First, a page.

Kathryn Rattigan

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Kathryn Rattigan is a member of the Business Litigation Group and the Data Privacy and Security Team. She concentrates her practice on privacy and security compliance under both state and federal regulations and advising clients on website and mobile app privacy and security compliance. Kathryn helps clients review, revise and implement necessary policies and procedures under the Health Insurance Portability and Accountability Act (HIPAA). She also provides clients with the information needed to effectively and efficiently handle potential and confirmed data breaches while providing insight into federal regulations and requirements for notification and an assessment under state breach notification laws. Prior to joining the firm, Kathryn was an associate at Nixon Peabody. She earned her J.D., cum laude, from Roger Williams University School of Law and her B.A., magna cum laude, from Stonehill College. She is admitted to practice law in Massachusetts and Rhode Island. Read her full rc.com bio here.

Latest Articles

This week, the Federal Aviation Administration (FAA) released an updated interim rule in the Federal Register which requires drone owners to display their FAA-issued registration number on the external surface of the drone. Owners and operators may no longer place or write registration numbers in an interior compartment.  However, the final rule does not change the acceptable methods of external marking and it does not specify on which external surface the registration number must be…
Intel won’t disclose exactly how it was able to participate in the Super Bowl LIII halftime show, but it did disclose that it used 150 Intel Shooting Star drones to spell out the words “ONE” and “LOVE” during the musical performance. As Maroon 5 began singing “She Will be Loved,” Intel initiated its software directing 150 drones to float up and over the enclosed field. This show beat Intel’s previous indoor world record when it…
Last week, the EasyMile electric autonomous shuttle debuted on the roads in Denver, Colorado, marking the first autonomous vehicle venture in the state. The EasyMile is a self-driving shuttle that is scheduled to operate for the next 4-6 months connecting passengers from commuter rail stations to the EasyMile office and Park-n-Ride lots. The goal of this venture is to “assess the viability of autonomous services in providing first and last mile connections to and from…
Last week, Florida skin care spa, Medspa Del Mar LLC (Medspa) was hit with a Telephone Consumer Protection Act (TCPA) class action in federal court for allegedly using an automatic dialing system to send unwanted text messages advertising its treatments. Lead plaintiff claims that Medspa invaded her and other class members’ privacy by sending a series of impersonal, generic messages without their express written consent as required by the TCPA. The complaint includes screenshots of…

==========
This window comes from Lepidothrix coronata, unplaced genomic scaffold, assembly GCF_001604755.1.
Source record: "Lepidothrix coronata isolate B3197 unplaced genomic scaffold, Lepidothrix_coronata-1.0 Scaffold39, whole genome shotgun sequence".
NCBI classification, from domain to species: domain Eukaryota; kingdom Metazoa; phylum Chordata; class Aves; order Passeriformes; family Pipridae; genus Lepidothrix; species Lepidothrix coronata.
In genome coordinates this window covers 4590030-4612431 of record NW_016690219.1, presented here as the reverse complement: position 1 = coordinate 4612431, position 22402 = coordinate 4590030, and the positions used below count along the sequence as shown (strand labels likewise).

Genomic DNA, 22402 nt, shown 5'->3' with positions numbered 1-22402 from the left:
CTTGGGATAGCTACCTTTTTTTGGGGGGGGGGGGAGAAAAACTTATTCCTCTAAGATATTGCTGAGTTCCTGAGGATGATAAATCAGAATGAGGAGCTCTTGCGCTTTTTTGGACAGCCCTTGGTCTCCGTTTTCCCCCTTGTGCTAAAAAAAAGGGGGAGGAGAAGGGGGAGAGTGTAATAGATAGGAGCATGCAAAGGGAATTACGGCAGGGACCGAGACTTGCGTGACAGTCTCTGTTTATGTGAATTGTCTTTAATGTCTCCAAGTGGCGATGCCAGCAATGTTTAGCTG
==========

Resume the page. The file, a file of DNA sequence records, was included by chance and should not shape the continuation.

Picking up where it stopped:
Last week, reports of “drone activity” temporarily halted flights at the Newark Liberty International Airport in New Jersey. The Federal Aviation Administration (FAA) had to briefly hold arrivals due to “reports of drone activity north of the airport earlier that evening.” The airport had to coordinate with the FAA and federal law enforcement authorities to investigate the reports, which came from crews of both Southwest and United Airlines flights. The FAA did not confirm the…
Last week, Boeing completed the first test flight of its autonomous passenger aircraft prototype in Manassas, Virginia. The prototype is 30-feet long and 28-feet wide, powered by an electric propulsion system with a flight range of about 50 miles. The flight was successful, completing a controlled takeoff, hover and landing. Boeing hopes to test forward, wing-borne flight as well as the transition phase between vertical and forward-flight modes. Boeing Chief Technology Officer, Greg Hyslop, said,…
The Federal Aviation Administration (FAA) has been busy even in the midst of the government shutdown. Last week, Department of Transportation (DOT) Secretary Elaine Chao unveiled a Notice of Proposed Rulemaking for unmanned aircraft systems (UAS or drones) flights over people and at night. For flights over people, the regulation breaks UAS into three categories: Category 1: Includes all UAS that weigh 0.55 pounds or less. These UAS will be permitted to fly over people…
A California federal judge held that a standard comprehensive general liability (CGL) aircraft exclusion barred liability coverage for injuries suffered as a result of drone operations. The injuries occurred when a wedding photographer used a drone to capture images at a wedding reception and the drone hit a guest who sustained serious injuries, including loss of sight in one eye. The court determined that the insurance company could recover the costs incurred by the company…
The Occupational Safety and Health Administration (OSHA) issued a memorandum last year announcing that its inspectors were now authorized to use camera-equipped unmanned aircraft systems (UAS or drones) to collect evidence during inspections. This means that OSHA inspectors are authorized to conduct in-person inspections of the workplace as well as remote-controlled aircraft inspections above the workplace to uncover safety violations. This has raised some concerns for employers. Among those concerns, is an employee’s Fourth Amendment…
State Farm has become the very first company in the United States to receive a waiver from the Federal Aviation Administration (FAA) for drone operations over people and beyond visual line of sight (BVLOS). The waiver is valid until November 2022. Senior Vice President for P&C Claims, Robert Yi, said, “The waiver will provide our claims specialists with another way to efficiently help customers. We can use drones to assess on-the-ground damage and deploy resources.”…